Another wonderful conversation was between writers Joyce Carol Oates and Laila Lalami, to discuss Oates' new book Night. Sleep. Death. The Stars. From the Kepler's blurb:
"Oates’ latest novel begins with an incident of police aggression in which a 67-year old white former mayor attempts to intervene on behalf of an Indian American motorist being attacked at the side of the road. The older man is kicked to the ground and tasered at close range. Hospitalized, John Earl McLaren quickly dies of a stroke. Several years in the writing, this novel’s opening feels eerily close to headlines, before transitioning into a literary Knives Out family free-for-all."
So many students have been robbed of their graduation. No eager anticipation of commencement, no excited gatherings on campus with peers. In this disappointing turn of events, colleges worked to commemorate the event by conducting virtual graduation ceremonies. This opened the event up to anyone in the world with an Internet connection!
Illumination Night is a beautiful, magical tradition at Smith College in Northampton, Massachusetts. The paths on campus are lit up with Chinese lanterns, and graduating seniors and everyone on campus strolls along these paths. As this was not to be, the college requested alumni to post on social media pictures of lights. On April 16th, the night before graduation, I tweeted a photo of lights in my backyard.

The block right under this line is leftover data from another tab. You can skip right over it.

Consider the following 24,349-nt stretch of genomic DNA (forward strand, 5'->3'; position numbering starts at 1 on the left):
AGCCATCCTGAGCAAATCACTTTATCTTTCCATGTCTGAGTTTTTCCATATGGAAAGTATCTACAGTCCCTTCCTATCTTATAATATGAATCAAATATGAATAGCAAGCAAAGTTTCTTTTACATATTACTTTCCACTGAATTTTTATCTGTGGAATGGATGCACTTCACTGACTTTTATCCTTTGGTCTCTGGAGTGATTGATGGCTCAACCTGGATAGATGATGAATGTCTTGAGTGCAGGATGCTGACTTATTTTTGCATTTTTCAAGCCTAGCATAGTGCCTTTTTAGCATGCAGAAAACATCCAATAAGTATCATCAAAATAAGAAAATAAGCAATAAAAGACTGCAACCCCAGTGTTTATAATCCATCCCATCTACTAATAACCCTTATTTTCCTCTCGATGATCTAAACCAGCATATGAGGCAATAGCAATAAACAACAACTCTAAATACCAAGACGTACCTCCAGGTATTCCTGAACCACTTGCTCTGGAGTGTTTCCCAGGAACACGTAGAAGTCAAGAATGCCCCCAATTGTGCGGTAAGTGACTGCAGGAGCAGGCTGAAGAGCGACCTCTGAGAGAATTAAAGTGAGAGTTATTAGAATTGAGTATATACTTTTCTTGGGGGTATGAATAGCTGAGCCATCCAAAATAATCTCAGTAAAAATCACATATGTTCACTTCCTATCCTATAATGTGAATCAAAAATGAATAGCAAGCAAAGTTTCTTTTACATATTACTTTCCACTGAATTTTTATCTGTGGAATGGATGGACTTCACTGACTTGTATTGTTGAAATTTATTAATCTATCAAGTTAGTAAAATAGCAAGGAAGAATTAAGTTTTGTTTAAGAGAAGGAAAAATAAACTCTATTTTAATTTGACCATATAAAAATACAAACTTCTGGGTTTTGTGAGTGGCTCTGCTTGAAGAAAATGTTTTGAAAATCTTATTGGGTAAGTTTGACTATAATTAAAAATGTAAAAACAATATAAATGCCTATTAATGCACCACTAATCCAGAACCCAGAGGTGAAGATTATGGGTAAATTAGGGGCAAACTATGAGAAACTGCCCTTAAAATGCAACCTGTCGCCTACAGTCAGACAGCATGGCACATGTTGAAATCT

Music for Hope: Andrea Bocelli at the Duomo Cathedral.
On Easter Sunday, April 12, 2020, Andrea Bocelli, the Italian tenor, gave a solo performance at the great Duomo Cathedral in Milan, which was empty of course. It is said to be the largest classical live stream in YouTube history. The purity of his voice offered hope to a nation ravaged by the COVID-19 pandemic, and to the world. It has been viewed more than 40 million times since it was first shown.
Lady Gaga, "One World Together at Home"
Lady Gaga partnered with the World Health Organization and Global Citizen to launch a virtual festival called "One World Together at Home" on April 18, aimed at uniting the world in the fight against coronavirus. There was music, of course, and also comedy as well as accounts from essential workers: doctors, nurses and grocery workers across the world. It was a star-studded international cast. Here is Lady Gaga, singing “Smile.” What a voice!
SFJazz Fridays at Five concerts
SFJazz launched its Fridays at Five concerts on April 24th, with a previously recorded concert of Zakir Hussain performing in 2018 with Dave Holland and Chris Potter. The engaging concert was followed by an interview with the Ustad.
SFJazz solicits donations to a “Tip Jar.” I wish they didn’t call it that. Tips are not large donations, at least for most of us. Why not just have a “Donate” button? Or “Support SFJazz” button? I think they sold themselves short with “Tip Jar” and I hope people have been donating generously, despite the name.